Videos show how China has installed facial recognition scanners in Uighur mosques

A video showing how people entering a mosque in Xinjiang have to go through a facial recognition scanner (screengrab from the video filmed by Nihad Jariri).


A video filmed in China in July shows facial recognition scanners at the entrances to several mosques in Ürümqi, the capital of the northwestern region of Xinjiang, home to more than 10 million people from the Uighur Muslim minority. Experts who have been following the Chinese crackdown on the Uighur community say that these scanners are the latest in a push to put this region under total surveillance.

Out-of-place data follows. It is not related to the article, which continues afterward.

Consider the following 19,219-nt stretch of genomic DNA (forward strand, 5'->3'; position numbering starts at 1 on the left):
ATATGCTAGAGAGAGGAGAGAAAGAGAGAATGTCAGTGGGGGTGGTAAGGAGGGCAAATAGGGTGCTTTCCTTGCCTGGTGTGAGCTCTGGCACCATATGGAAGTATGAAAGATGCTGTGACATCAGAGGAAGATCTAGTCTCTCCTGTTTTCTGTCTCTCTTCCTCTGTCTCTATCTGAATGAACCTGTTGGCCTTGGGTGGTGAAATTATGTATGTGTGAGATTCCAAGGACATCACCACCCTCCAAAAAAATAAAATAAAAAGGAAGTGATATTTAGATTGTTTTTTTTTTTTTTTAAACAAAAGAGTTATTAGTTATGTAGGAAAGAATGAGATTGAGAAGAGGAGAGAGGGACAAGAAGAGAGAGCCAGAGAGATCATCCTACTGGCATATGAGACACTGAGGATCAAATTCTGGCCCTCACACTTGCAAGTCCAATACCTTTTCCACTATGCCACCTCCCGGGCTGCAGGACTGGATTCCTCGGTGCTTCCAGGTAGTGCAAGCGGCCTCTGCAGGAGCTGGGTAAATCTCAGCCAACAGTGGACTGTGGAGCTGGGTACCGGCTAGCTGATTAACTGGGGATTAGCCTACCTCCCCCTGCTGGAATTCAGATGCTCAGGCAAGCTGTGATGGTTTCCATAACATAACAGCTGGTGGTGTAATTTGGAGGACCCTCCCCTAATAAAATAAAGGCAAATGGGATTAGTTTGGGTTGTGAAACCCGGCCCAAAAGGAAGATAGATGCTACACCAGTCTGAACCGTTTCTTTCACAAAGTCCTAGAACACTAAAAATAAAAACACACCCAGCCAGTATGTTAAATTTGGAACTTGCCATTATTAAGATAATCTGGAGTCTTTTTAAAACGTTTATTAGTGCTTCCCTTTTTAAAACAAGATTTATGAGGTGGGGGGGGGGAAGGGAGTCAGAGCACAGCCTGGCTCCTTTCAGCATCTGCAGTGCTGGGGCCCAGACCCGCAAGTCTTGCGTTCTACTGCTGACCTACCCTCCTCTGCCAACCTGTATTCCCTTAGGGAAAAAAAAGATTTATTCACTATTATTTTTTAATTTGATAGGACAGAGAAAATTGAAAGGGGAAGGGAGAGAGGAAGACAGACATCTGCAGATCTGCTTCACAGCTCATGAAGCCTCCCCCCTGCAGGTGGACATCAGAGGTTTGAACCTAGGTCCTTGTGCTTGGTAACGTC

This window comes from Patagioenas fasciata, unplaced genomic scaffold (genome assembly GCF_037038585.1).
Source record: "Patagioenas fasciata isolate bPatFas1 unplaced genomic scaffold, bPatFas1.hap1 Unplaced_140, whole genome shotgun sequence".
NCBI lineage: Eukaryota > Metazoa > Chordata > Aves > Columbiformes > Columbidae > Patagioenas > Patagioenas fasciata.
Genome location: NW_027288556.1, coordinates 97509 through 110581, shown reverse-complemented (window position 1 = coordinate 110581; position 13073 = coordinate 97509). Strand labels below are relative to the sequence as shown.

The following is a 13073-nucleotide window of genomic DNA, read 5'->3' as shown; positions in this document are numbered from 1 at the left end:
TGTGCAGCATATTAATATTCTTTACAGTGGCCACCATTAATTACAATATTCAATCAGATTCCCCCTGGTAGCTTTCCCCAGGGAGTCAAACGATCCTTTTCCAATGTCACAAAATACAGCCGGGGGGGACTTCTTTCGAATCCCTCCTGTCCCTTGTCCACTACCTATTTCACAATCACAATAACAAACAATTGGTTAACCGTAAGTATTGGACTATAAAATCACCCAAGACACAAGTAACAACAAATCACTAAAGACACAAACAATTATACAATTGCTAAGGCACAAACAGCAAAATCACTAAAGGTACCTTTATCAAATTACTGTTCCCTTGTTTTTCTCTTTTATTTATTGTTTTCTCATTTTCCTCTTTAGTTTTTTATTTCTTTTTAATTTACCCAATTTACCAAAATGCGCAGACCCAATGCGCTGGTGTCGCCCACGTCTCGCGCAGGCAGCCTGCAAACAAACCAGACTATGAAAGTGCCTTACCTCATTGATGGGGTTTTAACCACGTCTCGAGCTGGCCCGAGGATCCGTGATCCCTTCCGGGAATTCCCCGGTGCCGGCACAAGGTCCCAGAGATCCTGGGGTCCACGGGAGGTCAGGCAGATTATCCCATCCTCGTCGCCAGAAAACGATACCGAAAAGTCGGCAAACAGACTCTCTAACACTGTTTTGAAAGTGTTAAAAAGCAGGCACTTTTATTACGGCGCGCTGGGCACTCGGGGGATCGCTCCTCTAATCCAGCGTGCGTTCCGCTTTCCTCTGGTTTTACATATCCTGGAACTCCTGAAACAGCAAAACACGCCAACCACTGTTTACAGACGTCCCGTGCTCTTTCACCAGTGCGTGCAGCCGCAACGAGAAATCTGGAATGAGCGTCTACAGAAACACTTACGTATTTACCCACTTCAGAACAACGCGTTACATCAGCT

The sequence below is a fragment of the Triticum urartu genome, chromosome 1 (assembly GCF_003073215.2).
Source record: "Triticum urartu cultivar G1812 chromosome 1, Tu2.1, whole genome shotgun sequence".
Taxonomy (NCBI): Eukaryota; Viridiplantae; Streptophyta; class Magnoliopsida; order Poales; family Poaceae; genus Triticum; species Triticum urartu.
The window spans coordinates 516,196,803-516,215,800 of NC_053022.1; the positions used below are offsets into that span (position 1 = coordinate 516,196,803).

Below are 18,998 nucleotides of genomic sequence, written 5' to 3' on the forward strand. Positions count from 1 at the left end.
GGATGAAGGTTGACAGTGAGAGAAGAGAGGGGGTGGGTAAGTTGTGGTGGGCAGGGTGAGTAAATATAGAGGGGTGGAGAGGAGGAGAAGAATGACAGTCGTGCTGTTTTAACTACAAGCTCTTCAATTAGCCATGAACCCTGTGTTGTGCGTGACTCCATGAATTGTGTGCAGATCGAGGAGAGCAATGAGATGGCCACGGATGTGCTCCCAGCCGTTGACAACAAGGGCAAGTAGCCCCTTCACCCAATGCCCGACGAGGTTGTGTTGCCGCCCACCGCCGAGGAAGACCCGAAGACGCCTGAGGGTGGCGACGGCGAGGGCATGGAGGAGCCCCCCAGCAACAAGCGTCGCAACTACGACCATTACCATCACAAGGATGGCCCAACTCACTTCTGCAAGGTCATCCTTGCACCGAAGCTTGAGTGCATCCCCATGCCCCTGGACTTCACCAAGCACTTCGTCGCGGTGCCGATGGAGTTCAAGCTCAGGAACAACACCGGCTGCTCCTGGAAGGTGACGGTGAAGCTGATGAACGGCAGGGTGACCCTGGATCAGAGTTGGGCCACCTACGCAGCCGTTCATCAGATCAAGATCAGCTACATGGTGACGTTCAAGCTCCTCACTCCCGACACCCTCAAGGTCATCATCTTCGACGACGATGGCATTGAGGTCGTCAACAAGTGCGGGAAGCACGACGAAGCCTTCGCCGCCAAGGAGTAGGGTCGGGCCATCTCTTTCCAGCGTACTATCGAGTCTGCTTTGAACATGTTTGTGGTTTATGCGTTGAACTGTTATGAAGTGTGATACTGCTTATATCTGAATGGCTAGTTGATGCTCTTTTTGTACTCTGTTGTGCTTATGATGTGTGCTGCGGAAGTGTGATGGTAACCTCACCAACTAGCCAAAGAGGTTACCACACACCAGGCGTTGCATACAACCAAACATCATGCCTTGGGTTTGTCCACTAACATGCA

Anyone who wants to go to the Noghay mosque in Ürümqi has to first agree to have their face scanned by a machine with facial recognition software. A video posted on Twitter on August 23 shows men lining up inside a small building that serves as a checkpoint.

One after another, they stand in front of a screen and a face scanner that verifies their identity, all under the watchful gaze of a man in uniform. The machine gives mosque goers directions: first, "Bir az saqlang", which means “please wait for a moment”, and then "Kirsingiz bolidu" ("you may proceed”). The turnstile is then released and the person can continue on to the mosque, after going through a security checkpoint.